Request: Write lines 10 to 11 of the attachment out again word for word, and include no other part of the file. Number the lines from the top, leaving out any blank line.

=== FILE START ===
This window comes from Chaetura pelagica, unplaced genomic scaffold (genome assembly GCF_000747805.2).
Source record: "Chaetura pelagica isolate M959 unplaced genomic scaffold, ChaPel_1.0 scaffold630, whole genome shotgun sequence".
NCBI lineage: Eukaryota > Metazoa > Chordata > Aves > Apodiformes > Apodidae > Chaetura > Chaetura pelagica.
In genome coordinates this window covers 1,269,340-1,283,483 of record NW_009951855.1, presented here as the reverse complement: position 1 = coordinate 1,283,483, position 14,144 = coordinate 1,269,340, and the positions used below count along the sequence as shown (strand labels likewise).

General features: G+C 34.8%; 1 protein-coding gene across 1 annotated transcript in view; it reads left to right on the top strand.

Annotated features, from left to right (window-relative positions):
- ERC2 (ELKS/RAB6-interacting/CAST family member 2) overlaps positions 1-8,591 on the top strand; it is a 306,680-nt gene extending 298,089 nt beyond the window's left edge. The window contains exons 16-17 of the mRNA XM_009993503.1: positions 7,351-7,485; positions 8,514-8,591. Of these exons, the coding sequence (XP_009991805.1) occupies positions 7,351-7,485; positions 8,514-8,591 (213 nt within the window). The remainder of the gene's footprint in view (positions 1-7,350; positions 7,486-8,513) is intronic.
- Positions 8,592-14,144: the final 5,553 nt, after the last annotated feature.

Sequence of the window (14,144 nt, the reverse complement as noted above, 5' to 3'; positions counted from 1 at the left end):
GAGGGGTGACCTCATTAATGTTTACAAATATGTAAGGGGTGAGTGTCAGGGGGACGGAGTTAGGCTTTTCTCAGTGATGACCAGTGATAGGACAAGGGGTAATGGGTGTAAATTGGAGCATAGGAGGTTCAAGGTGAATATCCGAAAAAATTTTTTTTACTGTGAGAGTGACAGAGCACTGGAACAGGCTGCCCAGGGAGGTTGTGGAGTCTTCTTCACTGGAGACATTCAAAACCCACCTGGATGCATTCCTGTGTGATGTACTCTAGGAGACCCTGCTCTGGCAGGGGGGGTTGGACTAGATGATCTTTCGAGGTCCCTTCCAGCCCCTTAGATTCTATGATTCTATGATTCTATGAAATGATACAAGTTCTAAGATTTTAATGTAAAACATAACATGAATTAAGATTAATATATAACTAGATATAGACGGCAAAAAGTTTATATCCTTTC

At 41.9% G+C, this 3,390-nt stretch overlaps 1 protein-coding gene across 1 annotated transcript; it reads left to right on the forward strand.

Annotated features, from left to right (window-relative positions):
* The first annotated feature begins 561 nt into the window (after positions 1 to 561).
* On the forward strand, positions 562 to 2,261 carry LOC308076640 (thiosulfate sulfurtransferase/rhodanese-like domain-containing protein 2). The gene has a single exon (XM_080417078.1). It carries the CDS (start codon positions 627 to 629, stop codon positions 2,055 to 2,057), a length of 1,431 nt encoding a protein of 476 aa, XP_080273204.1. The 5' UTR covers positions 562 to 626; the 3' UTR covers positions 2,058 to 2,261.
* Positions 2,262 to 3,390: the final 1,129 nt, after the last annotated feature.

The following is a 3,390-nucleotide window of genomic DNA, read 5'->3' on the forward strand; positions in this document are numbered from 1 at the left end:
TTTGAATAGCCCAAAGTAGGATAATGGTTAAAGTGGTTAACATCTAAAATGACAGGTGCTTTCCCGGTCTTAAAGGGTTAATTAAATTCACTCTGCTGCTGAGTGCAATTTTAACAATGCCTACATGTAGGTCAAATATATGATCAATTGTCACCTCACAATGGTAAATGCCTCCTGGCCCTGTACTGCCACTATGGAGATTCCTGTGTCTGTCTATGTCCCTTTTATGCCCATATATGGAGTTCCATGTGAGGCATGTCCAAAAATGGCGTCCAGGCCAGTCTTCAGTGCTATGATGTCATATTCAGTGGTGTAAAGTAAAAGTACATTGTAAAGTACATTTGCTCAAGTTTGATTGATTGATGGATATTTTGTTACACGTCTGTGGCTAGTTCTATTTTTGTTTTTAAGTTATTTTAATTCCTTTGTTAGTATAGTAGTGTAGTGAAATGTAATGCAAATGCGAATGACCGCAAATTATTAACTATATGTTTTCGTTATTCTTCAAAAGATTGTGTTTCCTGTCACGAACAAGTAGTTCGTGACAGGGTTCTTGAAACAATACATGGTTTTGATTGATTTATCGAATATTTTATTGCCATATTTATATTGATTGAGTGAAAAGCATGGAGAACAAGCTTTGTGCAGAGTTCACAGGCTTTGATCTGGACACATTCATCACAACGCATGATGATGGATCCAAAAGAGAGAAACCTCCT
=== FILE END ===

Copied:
GAGGGGTGACCTCATTAATGTTTACAAATATGTAAGGGGTGAGTGTCAGGGGGACGGAGTTAGGCTTTTCTCAGTGATGACCAGTGATAGGACAAGGGGTAATGGGTGTAAATTGGAGCATAGGAGGTTCAAGGTGAATATCCGAAAAAATTTTTTTTACTGTGAGAGTGACAGAGCACTGGAACAGGCTGCCCAGGGAGGTTGTGGAGTCTTCTTCACTGGAGACATTCAAAACCCACCTGGATGCATTCCTGTGTGATGTACTCTAGGAGACCCTGCTCTGGCAGGGGGGGTTGGACTAGATGATCTTTCGAGGTCCCTTCCAGCCCCTTAGATTCTATGATTCTATGATTCTATGAAATGATACAAGTTCTAAGATTTTAATGTAAAACATAACATGAATTAAGATTAATATATAACTAGATATAGACGGCAAAAAGTTTATATCCTTTC

At 41.9% G+C, this 3,390-nt stretch overlaps 1 protein-coding gene across 1 annotated transcript; it reads left to right on the forward strand.